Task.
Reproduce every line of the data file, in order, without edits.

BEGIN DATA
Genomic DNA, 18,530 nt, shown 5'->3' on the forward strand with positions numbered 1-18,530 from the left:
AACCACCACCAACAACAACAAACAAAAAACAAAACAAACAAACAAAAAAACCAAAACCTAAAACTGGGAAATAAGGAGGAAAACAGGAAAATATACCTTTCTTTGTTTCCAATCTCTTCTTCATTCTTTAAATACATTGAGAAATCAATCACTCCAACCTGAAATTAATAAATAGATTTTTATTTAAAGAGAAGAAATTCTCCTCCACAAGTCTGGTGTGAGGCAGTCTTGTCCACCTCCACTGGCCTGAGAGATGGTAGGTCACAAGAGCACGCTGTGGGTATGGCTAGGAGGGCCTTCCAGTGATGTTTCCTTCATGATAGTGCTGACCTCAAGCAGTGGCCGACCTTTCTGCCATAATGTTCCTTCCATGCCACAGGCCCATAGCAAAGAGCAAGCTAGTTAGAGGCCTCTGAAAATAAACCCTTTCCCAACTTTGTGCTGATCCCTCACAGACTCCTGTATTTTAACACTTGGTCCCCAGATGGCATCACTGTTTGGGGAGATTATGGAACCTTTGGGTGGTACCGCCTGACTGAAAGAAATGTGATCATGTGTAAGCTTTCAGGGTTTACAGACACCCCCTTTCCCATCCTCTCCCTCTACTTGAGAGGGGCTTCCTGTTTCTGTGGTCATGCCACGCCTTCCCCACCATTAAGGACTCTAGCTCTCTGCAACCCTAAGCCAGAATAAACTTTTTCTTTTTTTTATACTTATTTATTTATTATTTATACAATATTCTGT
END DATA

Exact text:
Genomic DNA, 18,530 nt, shown 5'->3' on the forward strand with positions numbered 1-18,530 from the left:
AACCACCACCAACAACAACAAACAAAAAACAAAACAAACAAACAAAAAAACCAAAACCTAAAACTGGGAAATAAGGAGGAAAACAGGAAAATATACCTTTCTTTGTTTCCAATCTCTTCTTCATTCTTTAAATACATTGAGAAATCAATCACTCCAACCTGAAATTAATAAATAGATTTTTATTTAAAGAGAAGAAATTCTCCTCCACAAGTCTGGTGTGAGGCAGTCTTGTCCACCTCCACTGGCCTGAGAGATGGTAGGTCACAAGAGCACGCTGTGGGTATGGCTAGGAGGGCCTTCCAGTGATGTTTCCTTCATGATAGTGCTGACCTCAAGCAGTGGCCGACCTTTCTGCCATAATGTTCCTTCCATGCCACAGGCCCATAGCAAAGAGCAAGCTAGTTAGAGGCCTCTGAAAATAAACCCTTTCCCAACTTTGTGCTGATCCCTCACAGACTCCTGTATTTTAACACTTGGTCCCCAGATGGCATCACTGTTTGGGGAGATTATGGAACCTTTGGGTGGTACCGCCTGACTGAAAGAAATGTGATCATGTGTAAGCTTTCAGGGTTTACAGACACCCCCTTTCCCATCCTCTCCCTCTACTTGAGAGGGGCTTCCTGTTTCTGTGGTCATGCCACGCCTTCCCCACCATTAAGGACTCTAGCTCTCTGCAACCCTAAGCCAGAATAAACTTTTTCTTTTTTTTATACTTATTTATTTATTATTTATACAATATTCTGT